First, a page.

Christina M Sharon, MD, Luca Milone, MD, Gonzalo Ausqui, MD. The Brooklyn Hospital Center
The DaVinci Platform for General Surgery is now used worldwide with excellent results throughout and although the future is bright in robotic surgery, some surgeons and institutions are still reluctant to invest time and resources into opening a robotic program. We report on our experience of building a General Surgery Robotic Program in a small community metropolitan hospital. The Robotic Program at The Brooklyn Hospital Center was launched in January of 2017 and by August of 2017, the General Surgery Department had commenced utilizing the DaVinci platform under the guidance of a Robotic fellowship trained surgeon. In a short twelve months, a single surgeon performed a total of 103 cases. These cases included 32 inguinal herniorrhaphy, 36 cholecystectomies, 24 ventral herniorrhaphy, of which 3 were transversus abdominus muscle releases, 8 colectomies, 1 adrenalectomy, 1 paraesophageal hernia, and 1 rectal resection. Of the 103 cases, we had 1 readmission within 30 days (0.9%), 5 surgical complications (4.8%), and 1 mortality (0.9%).
Residents in the Surgical Program were actively involved in the Robotic Surgery program. From the beginning of the program, all residents in the General Surgery training program were required to complete online modules and one dry robotic lab prior to scrubbing into any robotic cases. Interns were limited to bedside robotic assistance while PGY 2 and above where allowed to enhance their skills on the console after performing a minimum of 15 cases at the bedside. At the completion of the year, Chief residents were able to perform uncomplicated herniorrhaphies and cholecystectomies independently. In addition to resident training, all operating room staff members that were part of the robotic team were trained individually, including weekly meetings that were held in order to allow for continued education.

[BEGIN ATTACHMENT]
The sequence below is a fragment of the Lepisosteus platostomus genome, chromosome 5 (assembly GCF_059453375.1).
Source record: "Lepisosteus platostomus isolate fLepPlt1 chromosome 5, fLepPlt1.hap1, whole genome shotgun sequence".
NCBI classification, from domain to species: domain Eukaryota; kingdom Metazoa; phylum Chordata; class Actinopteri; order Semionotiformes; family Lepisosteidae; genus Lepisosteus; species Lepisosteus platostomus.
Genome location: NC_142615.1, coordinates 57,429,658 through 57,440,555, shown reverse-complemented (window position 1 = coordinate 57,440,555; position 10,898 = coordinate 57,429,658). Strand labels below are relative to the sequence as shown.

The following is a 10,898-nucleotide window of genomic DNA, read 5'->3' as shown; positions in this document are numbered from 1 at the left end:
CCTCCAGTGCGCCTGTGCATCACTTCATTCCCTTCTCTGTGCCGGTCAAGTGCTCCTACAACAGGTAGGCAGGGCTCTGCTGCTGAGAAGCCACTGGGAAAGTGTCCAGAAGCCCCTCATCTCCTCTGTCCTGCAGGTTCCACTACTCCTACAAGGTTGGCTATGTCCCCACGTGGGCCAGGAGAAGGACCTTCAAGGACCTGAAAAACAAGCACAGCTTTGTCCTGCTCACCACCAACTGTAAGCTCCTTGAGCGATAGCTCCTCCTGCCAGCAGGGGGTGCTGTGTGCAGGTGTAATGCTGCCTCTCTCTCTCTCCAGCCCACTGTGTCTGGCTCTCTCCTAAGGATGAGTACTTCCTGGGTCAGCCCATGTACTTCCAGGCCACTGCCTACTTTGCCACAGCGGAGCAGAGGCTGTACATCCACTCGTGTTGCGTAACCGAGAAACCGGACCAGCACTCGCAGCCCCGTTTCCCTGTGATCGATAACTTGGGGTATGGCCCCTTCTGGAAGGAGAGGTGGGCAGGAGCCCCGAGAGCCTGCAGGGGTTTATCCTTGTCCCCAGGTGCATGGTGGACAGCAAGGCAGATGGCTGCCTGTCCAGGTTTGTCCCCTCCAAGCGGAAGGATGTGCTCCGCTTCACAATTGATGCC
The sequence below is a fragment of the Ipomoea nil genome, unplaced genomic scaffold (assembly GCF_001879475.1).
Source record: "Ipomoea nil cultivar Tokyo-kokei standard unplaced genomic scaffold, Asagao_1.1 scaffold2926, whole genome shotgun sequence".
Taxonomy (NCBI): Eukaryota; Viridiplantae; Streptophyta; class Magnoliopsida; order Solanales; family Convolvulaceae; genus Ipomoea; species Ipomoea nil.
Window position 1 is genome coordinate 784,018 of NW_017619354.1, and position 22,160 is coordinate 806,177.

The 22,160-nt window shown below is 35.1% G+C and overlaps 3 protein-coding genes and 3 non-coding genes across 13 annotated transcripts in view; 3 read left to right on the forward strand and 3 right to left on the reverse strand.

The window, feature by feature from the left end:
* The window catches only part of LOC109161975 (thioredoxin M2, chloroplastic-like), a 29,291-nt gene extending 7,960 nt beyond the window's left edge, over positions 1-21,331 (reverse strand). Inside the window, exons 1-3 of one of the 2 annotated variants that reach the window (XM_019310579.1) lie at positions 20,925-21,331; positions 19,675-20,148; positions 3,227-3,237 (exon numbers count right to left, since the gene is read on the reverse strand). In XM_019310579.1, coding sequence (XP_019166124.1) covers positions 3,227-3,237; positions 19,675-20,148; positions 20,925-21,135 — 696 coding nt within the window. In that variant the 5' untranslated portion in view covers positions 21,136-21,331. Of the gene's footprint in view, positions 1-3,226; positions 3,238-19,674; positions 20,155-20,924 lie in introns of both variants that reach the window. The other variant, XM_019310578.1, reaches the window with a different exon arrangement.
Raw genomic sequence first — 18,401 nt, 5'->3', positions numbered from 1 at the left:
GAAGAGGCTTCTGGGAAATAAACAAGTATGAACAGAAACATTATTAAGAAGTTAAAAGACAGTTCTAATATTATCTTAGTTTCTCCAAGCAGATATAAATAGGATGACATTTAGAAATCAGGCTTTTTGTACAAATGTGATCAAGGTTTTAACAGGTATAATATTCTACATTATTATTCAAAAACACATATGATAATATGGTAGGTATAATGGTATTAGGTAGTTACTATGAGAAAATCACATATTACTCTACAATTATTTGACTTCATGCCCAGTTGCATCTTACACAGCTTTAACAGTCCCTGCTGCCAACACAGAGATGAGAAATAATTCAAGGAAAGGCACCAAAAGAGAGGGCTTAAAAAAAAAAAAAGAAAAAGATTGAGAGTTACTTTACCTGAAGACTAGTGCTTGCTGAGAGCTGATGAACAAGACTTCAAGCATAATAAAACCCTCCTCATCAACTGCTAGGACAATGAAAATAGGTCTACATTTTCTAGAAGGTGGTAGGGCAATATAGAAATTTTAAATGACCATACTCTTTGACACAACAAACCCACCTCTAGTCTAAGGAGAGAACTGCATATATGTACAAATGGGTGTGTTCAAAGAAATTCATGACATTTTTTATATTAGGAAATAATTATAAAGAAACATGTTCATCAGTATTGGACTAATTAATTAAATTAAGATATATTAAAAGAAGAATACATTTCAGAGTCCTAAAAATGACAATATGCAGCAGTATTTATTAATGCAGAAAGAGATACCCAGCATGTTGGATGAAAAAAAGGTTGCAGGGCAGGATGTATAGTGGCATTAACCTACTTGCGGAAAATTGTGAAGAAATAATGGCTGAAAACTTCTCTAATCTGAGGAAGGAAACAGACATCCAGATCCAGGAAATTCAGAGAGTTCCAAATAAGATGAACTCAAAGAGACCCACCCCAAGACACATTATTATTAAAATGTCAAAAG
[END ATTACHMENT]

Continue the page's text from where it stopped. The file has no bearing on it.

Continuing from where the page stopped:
In conclusion, our goal with this report is to shed light on the promising possibilities of piloting a robotic program in a small community metropolitan hospital and to encourage others to do the same. Success is measured by outcomes, and through our experience, we learned to achieve success starting with less complex procedures and to create a team environment that was conducive to minimizing complications. Resident training also plays an important role in creating enthusiasm around the robotic platform.
Presented at the SAGES 2017 Annual Meeting in Houston, TX.
Abstract ID: 95599
Program Number: P657
Presentation Session: Poster Session (Non CME)
Presentation Type: Poster